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The First Large Scale Map of London After The Great Fire of 1666

1904 edition of this rare wall map of London, with a large birdseye view of London, based upon the surveys of William Morgan, prepared for the London Topographical Survey.

This remarkable survey of the City of London and the surrounding built-up area (including Westminster and part of Southwark) was prepared on a scale of 300 feet to the inch and completed in 1682 by William Morgan.  At the bottom is "A prospect of London and Westminster taken at several stations to the southward thereof, by Robt. Morden & Phil. Lea," with extensive indexes, diagrams of government and university administrators' names, dedication statements, text, tables, and profile views of buildings.

Morgan's map was the first map of London produced on a uniform scale based upon an actual survey.  Interestingly, Morgan eliminates a number of the less attractive elements of city, such as the jails, slums, workhouses and evidence of poverty and unsanitary conditions which existed on the east side of London, and also offers an idyllic look on the west end, with deer grazing in St. James Park.

The 1682 Map of London by William Morgan represents a significant cartographic production, offering a detailed survey of the city’s layout post the Great Fire of London. This map alone was printed using sixteen copperplates and measured 8 feet by 5 feet. Morgan’s undertaking, which spanned sixteen years, is the first large scale map of the city after the Great Fire. The map showcases the newly ordered London, perhaps more systematic than the city's true nature at the time, aligning with the ideals of urban design of the era.

Accompanying Morgan’s map is the prospect by Robert Morden and Philip Lee, which offers a detailed view of the Thames River, rendered in a manner that straightens its natural meanderings for the sake of clarity and detail. This artistic decision marks a first in London’s cartographic history, illustrating every edifice and wharf along the river's course. The inclusive nature of this depiction ensures that every structure, regardless of its prominence, is represented.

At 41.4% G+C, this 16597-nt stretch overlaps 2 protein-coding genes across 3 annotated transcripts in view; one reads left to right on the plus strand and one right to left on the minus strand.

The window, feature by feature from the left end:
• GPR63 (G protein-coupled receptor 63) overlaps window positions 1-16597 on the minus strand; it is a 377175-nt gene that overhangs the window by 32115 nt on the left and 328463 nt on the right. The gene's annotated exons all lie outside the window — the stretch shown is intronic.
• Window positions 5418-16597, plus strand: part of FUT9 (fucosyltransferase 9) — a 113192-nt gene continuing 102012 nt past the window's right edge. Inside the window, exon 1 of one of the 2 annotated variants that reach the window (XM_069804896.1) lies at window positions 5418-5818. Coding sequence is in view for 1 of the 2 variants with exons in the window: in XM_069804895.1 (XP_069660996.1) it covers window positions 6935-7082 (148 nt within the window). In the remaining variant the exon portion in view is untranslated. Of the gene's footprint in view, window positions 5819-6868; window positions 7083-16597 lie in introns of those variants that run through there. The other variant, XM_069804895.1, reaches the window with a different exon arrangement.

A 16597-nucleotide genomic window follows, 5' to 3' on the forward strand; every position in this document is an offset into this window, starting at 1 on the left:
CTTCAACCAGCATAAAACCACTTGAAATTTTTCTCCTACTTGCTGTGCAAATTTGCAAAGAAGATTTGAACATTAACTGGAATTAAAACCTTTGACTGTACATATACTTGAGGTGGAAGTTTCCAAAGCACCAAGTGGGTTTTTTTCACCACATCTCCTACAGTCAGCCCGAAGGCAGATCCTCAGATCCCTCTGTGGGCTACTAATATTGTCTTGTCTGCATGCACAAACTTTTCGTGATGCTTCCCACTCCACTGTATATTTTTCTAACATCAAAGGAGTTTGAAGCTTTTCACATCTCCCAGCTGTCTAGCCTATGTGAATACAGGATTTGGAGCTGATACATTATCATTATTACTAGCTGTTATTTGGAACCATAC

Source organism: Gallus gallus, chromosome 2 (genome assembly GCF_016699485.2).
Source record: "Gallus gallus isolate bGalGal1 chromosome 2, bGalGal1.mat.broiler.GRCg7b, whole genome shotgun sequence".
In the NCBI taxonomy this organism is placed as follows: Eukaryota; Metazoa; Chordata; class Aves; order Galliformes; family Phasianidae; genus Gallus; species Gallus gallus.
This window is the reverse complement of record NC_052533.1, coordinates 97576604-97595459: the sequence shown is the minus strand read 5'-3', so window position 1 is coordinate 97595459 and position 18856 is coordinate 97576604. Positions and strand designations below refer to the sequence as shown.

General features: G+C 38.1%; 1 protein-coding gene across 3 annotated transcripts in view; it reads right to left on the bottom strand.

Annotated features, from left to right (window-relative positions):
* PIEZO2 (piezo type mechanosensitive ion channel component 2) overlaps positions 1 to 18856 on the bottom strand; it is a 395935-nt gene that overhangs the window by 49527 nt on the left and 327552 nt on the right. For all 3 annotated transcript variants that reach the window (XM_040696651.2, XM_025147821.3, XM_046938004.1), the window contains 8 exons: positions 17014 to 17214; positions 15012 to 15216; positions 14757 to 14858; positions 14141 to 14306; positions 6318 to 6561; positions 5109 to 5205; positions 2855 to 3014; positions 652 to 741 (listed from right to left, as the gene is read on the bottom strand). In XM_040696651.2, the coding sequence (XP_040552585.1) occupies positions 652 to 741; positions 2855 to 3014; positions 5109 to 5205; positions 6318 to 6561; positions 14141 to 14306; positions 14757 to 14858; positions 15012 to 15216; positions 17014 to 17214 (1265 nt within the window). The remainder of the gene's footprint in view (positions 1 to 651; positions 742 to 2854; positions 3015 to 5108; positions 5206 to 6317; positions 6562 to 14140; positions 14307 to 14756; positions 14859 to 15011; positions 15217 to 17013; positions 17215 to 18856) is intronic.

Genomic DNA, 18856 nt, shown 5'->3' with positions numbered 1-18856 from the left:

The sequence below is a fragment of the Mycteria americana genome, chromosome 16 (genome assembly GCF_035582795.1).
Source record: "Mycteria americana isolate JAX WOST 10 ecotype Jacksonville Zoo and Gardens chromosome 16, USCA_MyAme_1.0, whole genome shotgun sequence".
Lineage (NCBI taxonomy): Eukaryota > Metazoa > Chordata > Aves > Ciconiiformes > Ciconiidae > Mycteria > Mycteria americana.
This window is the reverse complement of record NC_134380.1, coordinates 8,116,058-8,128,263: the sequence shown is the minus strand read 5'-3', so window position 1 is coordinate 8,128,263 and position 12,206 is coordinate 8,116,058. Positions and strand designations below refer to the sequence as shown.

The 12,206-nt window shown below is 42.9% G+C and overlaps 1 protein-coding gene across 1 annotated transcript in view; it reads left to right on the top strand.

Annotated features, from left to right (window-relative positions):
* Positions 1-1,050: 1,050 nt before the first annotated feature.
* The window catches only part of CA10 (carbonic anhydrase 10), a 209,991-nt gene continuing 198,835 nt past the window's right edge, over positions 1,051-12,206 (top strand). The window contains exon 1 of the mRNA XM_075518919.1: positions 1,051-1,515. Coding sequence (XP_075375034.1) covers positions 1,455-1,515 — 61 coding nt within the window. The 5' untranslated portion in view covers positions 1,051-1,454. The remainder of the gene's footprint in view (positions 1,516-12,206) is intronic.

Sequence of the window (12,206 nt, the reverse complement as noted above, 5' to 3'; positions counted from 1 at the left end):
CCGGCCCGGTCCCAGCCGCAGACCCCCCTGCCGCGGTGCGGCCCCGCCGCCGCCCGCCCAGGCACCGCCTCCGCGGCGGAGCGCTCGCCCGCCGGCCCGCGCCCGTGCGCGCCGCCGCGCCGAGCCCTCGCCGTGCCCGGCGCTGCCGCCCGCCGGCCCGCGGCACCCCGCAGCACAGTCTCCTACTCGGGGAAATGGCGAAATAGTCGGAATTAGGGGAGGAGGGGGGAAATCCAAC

This prospect, intended for attachment to Morgan’s larger work, was printed on four sheets and could be displayed either above or below the main map, offering a degree of customization to the owner.  

For a marvelous overview of the original example in the British Library, this video featuring Peter Barber and other scholars is worth viewing.

"The London Topographical Society was founded in 1880 for the publication of material illustrating the history and topography of the City and County of London from the earliest times to the present day." (from the Society prospectus in 1900).


The original map is exceptionally rare.

This 1904 facsimile is the first recreation of the map and is also rare on the market. We note only 2 examples at auction listed in RBH, including this example (purchased in 2023) and an example offered in 2005.  No examples have been listed in AMPR.

Condition Description
12 sheets, Backed on linen, Unjoined, as issued.
Howgego 33.
Robert Morden Biography

Robert Morden (d. 1703) was a British map and globe maker. Little is known about his early life, although he was most likely apprenticed to Joseph Moxon. By 1671, Morden was working from the sign of the Atlas on Cornhill, the same address out of which Moxon had previously worked. Most famous for his English county maps, his geography texts, and his wall maps, Morden entered into many partnerships during his career, usually to finance larger publishing projects.

Philip Lea Biography

Philip Lea (fl. 1683-1700) was a central figure in the London map community at the end of the eighteenth century. He apprenticed under Robert Morden, with whom he later collaborated. Lea was made free of the Weavers Company in 1689. He was a publisher and a globe and instrument seller with ties to members of government. For example, Samuel Pepys lists him as his map advisor and colorist. He was not known primarily for his own original works, but for his reworking and reissuing of the work of others, particularly the county maps and world map of Christopher Saxton. He also acquired plates from John Seller, John Ogilby, and William Morgan, among others. Later in his career, he collaborated frequently with Herman Moll. After his death in 1700, Philip’s wife, Anne, carried on the business for several decades.